Restaurant chains whose owners and franchisees hope to succeed based on a connection with a celebrity are often disappointed. It’s clear that a famous name is not enough, leading to the failure of many that have depended too heavily on this while ignoring other elements of what makes for restaurant success.
Here’s Johnny’s, with Johnny Carson as its namesake, is a vivid example of the inability of a name to build a chain’s fortunes. The same was true of many other chains, such as those affiliated with Pat Boone, Minnie Pearl, James Brown, and Mahalia Jackson.
The fact that the would-be national restaurant chain Here’s Johnny’s barely got off the ground had nothing to do with Johnny Carson. The bad timing for fast-food start-ups then, 1969, had something to do with it. But so did the initial concept – gourmet hamburgers – and the poor implementation and direction of the chain’s development.
Rather than Johnny Carson, it was the Swanson brothers, grandsons and wealthy heirs of the frozen food empire that introduced Swanson TV dinners, who were responsible for the chain.
Johnny Carson, a popular host of the Tonight Show, was already a television fixture when he agreed to lend his name and engage in publicity for Here’s Johnny’s. He accepted the position of nominal chairman of the board of the parent company, Johnny’s American Inn, Inc. His duties were to appear at five or more restaurant openings a year. In exchange he was to receive $37,500 a year and what amounted to about 15% of stock in the parent company.
Carson insisted publicly that he was more than a figurehead: “I’m going to be active in it. . . . I’m not going into one of those get rich quick things that you just lend your name to and strike gold.” But, of course, the business was under the direction of the Swansons, primarily the elder brother Gilbert Jr. Carson was right, though, in saying it wasn’t a “get rich quick thing.”
The Swansons had been overly optimistic about how many franchisees they could sell. Even before the prototype opened in Omaha in 1969, they announced that they were hoping to sell 375 franchises in the next 18 months, including four or five in Omaha. An advertisement for franchises that appeared in Esquire magazine less than a year after the grand opening claimed “more than 300 have been sold.” However many may have been sold, few actually made it into operation. When the parent company declared bankruptcy in 1974, only 13 were in business.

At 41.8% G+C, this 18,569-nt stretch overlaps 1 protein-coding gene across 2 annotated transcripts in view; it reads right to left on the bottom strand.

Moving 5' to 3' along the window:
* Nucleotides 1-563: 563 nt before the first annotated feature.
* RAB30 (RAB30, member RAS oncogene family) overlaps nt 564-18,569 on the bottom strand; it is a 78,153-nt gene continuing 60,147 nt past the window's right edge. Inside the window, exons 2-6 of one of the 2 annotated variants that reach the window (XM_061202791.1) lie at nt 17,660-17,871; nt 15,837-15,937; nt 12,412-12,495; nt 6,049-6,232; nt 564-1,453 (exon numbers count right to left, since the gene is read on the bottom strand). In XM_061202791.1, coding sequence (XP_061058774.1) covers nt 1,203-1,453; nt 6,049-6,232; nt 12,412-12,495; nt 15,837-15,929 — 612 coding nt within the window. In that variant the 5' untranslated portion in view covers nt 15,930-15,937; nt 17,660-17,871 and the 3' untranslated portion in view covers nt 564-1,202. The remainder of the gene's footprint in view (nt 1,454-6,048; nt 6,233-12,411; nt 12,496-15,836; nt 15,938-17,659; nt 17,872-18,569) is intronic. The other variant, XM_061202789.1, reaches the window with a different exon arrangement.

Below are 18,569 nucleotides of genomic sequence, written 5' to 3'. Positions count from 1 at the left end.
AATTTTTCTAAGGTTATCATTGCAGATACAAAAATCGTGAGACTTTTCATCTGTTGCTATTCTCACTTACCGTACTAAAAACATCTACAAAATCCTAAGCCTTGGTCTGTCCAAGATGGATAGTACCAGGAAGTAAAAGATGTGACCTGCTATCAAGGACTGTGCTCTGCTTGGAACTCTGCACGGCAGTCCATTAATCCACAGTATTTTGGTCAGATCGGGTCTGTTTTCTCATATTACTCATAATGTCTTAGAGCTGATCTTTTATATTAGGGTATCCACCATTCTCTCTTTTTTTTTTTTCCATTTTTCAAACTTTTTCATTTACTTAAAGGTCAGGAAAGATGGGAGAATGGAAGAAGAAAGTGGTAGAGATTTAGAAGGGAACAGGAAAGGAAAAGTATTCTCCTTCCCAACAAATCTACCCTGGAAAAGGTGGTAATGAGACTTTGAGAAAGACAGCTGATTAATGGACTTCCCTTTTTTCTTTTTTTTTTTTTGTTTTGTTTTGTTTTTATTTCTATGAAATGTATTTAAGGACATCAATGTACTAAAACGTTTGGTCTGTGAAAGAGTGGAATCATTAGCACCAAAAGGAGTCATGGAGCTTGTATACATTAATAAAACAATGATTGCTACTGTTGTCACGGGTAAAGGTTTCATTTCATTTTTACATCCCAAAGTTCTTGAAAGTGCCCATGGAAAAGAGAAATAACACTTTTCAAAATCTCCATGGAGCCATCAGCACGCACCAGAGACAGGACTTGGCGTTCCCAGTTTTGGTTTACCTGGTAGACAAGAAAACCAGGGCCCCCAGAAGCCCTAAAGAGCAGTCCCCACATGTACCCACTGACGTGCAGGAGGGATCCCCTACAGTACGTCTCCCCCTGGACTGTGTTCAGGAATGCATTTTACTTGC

The original concept was of restaurants with booths, each furnished with a telephone for placing orders (a setup shared by the King’s Food Host chain, based in Lincoln NE). The menu was fairly limited, with hamburgers, fried chicken, steak, fish sandwiches, and hot dogs. However, in October of 1971, a little more than two years after opening, the two Omaha restaurants, described in the Esquire ad as having a “luxurious atmosphere,” were redesigned and the entire concept was changed to that of a family-style restaurant. The telephones that enabled each booth to call in their order were scrapped. Reportedly they had never worked properly.
All franchising was to halt until the new program was in place, but the changes were made only in the two company-owned Here’s Johnny’s in Omaha. The company acknowledged that it would be unable to carry out the makeovers for the franchised units. Needless to say the revamp did not save the chain, though it did improve business at the initial Omaha restaurant. [pictured: advertisement, 1972, for the only two Omaha locations ever opened]
The final blow for the Swanson brothers was a lawsuit brought by the Louisiana franchiser, who charged numerous problems with the chain, such as shoddy kitchen equipment, inadequate training, and little help with financing and site selection. The franchiser was awarded damages. Altogether, the brothers ended up having lost millions.
In 1976 the last Here’s Johnny’s, the first to be opened, closed its operation on S. 72nd Street in Omaha.
At the same time that Here’s Johnny’s was launched, the Swansons also opened the first of what was to be a chain of 100 Time Out fast food eateries meant to serve as financial boosters for the Black community. The brothers partnered with two Black sports figures, Bob Gibson and Bob Boozer, and other backers. The North Omaha location, opened in 1969, was the only one ever built. It failed in 1972 and was then taken over by new owners. It is still in business today, in the original building.
© Jan Whitaker, 2022